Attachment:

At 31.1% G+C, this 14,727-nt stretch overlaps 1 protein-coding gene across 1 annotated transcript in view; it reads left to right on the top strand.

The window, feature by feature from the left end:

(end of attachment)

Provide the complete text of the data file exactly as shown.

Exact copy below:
At 31.1% G+C, this 14,727-nt stretch overlaps 1 protein-coding gene across 1 annotated transcript in view; it reads left to right on the top strand.

The window, feature by feature from the left end: